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Clean food increasingly hard to come by: Taiwanese entrepreneur

2012/09/16 19:36:03

Los Angeles, Sept. 15 (CNA) A Taiwanese entrepreneur on Saturday warned that more attention has to be given to food safety because of the growing difficulties in obtaining clean ingredients in an increasingly polluted world.

Luis Ko, president of Taiwan's I-Mei Foods Co. Ltd., told a Cultural Night gathering in southern California that consumers will face many many food safety dilemmas in the future.

With the world's population growing fast and food shortages becoming a problem, Ko predicted that genetically modified produce will swarm the market and the use of pesticides and chemical fertilizers will only become more prevalent.

That will leave consumers highly dependent on food testing because these harmful substances cannot be seen by the naked eye, Ko said.

He also foresaw a world in which food markets will be dominated by big corporations and consumers will have a hard time obtaining food safety information.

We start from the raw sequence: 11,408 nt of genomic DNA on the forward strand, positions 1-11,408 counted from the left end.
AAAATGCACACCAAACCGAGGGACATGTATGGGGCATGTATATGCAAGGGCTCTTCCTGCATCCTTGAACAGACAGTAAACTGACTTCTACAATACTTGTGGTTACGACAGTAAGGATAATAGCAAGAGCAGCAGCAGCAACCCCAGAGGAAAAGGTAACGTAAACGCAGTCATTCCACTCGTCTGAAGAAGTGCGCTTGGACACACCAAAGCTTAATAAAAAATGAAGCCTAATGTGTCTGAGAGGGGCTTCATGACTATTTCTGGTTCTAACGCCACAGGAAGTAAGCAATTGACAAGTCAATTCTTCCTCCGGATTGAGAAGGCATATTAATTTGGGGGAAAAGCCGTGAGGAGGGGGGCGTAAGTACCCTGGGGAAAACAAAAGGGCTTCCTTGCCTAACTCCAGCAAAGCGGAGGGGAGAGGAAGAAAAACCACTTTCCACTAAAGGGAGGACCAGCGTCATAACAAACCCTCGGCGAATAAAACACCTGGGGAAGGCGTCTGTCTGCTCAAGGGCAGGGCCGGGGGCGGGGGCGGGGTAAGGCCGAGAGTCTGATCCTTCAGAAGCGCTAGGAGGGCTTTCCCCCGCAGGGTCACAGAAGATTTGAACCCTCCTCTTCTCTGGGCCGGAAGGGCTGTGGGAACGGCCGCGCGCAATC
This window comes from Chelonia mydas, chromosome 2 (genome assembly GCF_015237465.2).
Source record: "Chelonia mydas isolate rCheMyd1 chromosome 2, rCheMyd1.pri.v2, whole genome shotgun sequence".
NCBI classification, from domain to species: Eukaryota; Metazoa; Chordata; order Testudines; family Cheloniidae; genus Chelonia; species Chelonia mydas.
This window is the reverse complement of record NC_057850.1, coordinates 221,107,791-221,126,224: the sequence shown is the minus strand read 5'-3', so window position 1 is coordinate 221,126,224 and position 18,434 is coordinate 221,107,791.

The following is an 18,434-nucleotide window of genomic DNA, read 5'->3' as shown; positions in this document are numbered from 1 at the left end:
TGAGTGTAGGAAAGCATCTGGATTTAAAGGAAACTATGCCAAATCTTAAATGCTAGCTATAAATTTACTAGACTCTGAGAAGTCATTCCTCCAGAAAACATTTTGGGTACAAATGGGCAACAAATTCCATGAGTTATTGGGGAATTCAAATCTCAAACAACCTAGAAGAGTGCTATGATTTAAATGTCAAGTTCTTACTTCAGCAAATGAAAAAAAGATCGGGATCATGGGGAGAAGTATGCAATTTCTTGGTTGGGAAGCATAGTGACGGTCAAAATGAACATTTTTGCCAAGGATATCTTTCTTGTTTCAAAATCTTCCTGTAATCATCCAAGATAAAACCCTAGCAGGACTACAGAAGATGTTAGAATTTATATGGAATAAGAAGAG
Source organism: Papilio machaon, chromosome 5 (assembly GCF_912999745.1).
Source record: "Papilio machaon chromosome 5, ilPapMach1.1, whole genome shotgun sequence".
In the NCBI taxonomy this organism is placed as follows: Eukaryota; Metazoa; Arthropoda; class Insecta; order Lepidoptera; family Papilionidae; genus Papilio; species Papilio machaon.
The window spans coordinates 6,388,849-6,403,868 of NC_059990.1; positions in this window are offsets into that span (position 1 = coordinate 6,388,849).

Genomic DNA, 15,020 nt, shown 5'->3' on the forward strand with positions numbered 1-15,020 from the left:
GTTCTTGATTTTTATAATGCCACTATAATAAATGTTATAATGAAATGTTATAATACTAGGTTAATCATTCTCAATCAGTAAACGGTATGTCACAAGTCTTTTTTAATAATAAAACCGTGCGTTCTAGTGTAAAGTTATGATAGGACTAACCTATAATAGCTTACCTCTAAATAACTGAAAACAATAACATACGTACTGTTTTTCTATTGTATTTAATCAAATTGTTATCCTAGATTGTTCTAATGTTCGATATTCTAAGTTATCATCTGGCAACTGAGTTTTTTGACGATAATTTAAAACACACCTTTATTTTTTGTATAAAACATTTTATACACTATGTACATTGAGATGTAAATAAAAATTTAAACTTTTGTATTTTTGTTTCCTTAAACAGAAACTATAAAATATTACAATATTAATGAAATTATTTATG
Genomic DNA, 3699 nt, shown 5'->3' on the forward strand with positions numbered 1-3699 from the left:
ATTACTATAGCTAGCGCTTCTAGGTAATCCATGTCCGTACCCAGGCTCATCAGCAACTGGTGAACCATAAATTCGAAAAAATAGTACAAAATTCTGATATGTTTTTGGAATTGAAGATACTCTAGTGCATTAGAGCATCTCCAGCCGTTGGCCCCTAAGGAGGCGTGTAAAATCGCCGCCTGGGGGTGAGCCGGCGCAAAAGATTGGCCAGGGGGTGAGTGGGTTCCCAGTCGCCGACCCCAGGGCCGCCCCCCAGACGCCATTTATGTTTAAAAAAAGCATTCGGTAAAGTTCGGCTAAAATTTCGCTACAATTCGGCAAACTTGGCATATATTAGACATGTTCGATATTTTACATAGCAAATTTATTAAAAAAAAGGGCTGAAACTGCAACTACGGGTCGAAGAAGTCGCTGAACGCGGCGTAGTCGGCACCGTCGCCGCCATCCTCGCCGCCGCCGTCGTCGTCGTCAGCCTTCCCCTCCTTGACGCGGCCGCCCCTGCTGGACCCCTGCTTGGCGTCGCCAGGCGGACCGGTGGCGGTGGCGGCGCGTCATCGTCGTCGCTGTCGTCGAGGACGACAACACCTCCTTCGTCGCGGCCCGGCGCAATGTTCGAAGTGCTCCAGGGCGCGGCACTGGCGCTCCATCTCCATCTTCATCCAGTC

"Eventually, food products will be produced, processed and manufactured in cross-national farms and factories, with the history of each food item hard to track or even becoming impossible to confirm," he warned.

Ko made his remarks in a keynote speech to the gathering hosted by the Taiwanese United Fund (TUF) in the City of Industry.

The theme of the event was "Made in Taiwan -- Food, Ecology and Technology" -- a theme that fits Ko's background. In addition to being a leading figure in Taiwan's food industry, he is also an advocate of living a green lifestyle.

Ko also serves as the CEO of the I-Mei Environmental Protection Foundation and the director general of the Association of Taiwan Digital Publishing Alliances.

In 2011, Ko was named as one of the "Top 100 Most Valuable Taiwanese Managers" by Manager Magazine for his high principles and contributions to the food industry.

The Taiwanese United Fund (TUF), which came into being in 1986, aims to facilitate cultural exchanges among Taiwanese, Taiwanese Americans and American communities.

(By Oscar Wu and S.C. Chang)
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